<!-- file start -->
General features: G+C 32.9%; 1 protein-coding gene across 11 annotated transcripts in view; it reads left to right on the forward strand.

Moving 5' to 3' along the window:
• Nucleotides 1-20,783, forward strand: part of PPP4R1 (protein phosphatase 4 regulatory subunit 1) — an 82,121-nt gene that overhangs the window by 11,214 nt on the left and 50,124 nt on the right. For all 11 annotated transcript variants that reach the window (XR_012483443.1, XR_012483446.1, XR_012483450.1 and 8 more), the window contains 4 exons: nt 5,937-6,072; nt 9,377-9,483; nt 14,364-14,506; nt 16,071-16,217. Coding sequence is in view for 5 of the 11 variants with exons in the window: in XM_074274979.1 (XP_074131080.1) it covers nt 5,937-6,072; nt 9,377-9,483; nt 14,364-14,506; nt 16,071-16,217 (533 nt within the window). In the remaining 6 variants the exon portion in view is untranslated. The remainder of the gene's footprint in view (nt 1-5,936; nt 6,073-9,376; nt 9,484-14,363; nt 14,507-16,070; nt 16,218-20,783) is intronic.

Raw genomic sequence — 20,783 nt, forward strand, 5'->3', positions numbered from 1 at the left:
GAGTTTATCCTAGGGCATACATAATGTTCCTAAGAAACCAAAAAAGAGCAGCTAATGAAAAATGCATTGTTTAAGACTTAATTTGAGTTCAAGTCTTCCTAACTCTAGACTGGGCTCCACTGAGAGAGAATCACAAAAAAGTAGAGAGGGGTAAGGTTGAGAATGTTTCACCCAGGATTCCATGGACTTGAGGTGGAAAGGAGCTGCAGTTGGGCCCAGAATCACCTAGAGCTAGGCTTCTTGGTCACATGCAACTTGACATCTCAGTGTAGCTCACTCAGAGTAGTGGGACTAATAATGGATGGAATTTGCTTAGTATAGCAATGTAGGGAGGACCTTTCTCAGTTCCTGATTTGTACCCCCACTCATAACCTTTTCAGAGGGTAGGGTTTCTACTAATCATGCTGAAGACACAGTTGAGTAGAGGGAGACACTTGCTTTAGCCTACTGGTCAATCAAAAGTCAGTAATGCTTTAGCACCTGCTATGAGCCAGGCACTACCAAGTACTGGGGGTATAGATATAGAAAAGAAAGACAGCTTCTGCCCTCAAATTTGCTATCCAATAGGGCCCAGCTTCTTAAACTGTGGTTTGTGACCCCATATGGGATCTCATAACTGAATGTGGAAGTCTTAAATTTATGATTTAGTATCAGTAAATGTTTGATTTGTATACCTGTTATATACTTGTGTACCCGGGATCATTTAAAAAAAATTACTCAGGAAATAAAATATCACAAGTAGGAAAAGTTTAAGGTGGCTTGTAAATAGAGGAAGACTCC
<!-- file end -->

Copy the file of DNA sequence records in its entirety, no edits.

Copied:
General features: G+C 32.9%; 1 protein-coding gene across 11 annotated transcripts in view; it reads left to right on the forward strand.

Moving 5' to 3' along the window:
• Nucleotides 1-20,783, forward strand: part of PPP4R1 (protein phosphatase 4 regulatory subunit 1) — an 82,121-nt gene that overhangs the window by 11,214 nt on the left and 50,124 nt on the right. For all 11 annotated transcript variants that reach the window (XR_012483443.1, XR_012483446.1, XR_012483450.1 and 8 more), the window contains 4 exons: nt 5,937-6,072; nt 9,377-9,483; nt 14,364-14,506; nt 16,071-16,217. Coding sequence is in view for 5 of the 11 variants with exons in the window: in XM_074274979.1 (XP_074131080.1) it covers nt 5,937-6,072; nt 9,377-9,483; nt 14,364-14,506; nt 16,071-16,217 (533 nt within the window). In the remaining 6 variants the exon portion in view is untranslated. The remainder of the gene's footprint in view (nt 1-5,936; nt 6,073-9,376; nt 9,484-14,363; nt 14,507-16,070; nt 16,218-20,783) is intronic.

Raw genomic sequence — 20,783 nt, forward strand, 5'->3', positions numbered from 1 at the left:
GAGTTTATCCTAGGGCATACATAATGTTCCTAAGAAACCAAAAAAGAGCAGCTAATGAAAAATGCATTGTTTAAGACTTAATTTGAGTTCAAGTCTTCCTAACTCTAGACTGGGCTCCACTGAGAGAGAATCACAAAAAAGTAGAGAGGGGTAAGGTTGAGAATGTTTCACCCAGGATTCCATGGACTTGAGGTGGAAAGGAGCTGCAGTTGGGCCCAGAATCACCTAGAGCTAGGCTTCTTGGTCACATGCAACTTGACATCTCAGTGTAGCTCACTCAGAGTAGTGGGACTAATAATGGATGGAATTTGCTTAGTATAGCAATGTAGGGAGGACCTTTCTCAGTTCCTGATTTGTACCCCCACTCATAACCTTTTCAGAGGGTAGGGTTTCTACTAATCATGCTGAAGACACAGTTGAGTAGAGGGAGACACTTGCTTTAGCCTACTGGTCAATCAAAAGTCAGTAATGCTTTAGCACCTGCTATGAGCCAGGCACTACCAAGTACTGGGGGTATAGATATAGAAAAGAAAGACAGCTTCTGCCCTCAAATTTGCTATCCAATAGGGCCCAGCTTCTTAAACTGTGGTTTGTGACCCCATATGGGATCTCATAACTGAATGTGGAAGTCTTAAATTTATGATTTAGTATCAGTAAATGTTTGATTTGTATACCTGTTATATACTTGTGTACCCGGGATCATTTAAAAAAAATTACTCAGGAAATAAAATATCACAAGTAGGAAAAGTTTAAGGTGGCTTGTAAATAGAGGAAGACTCC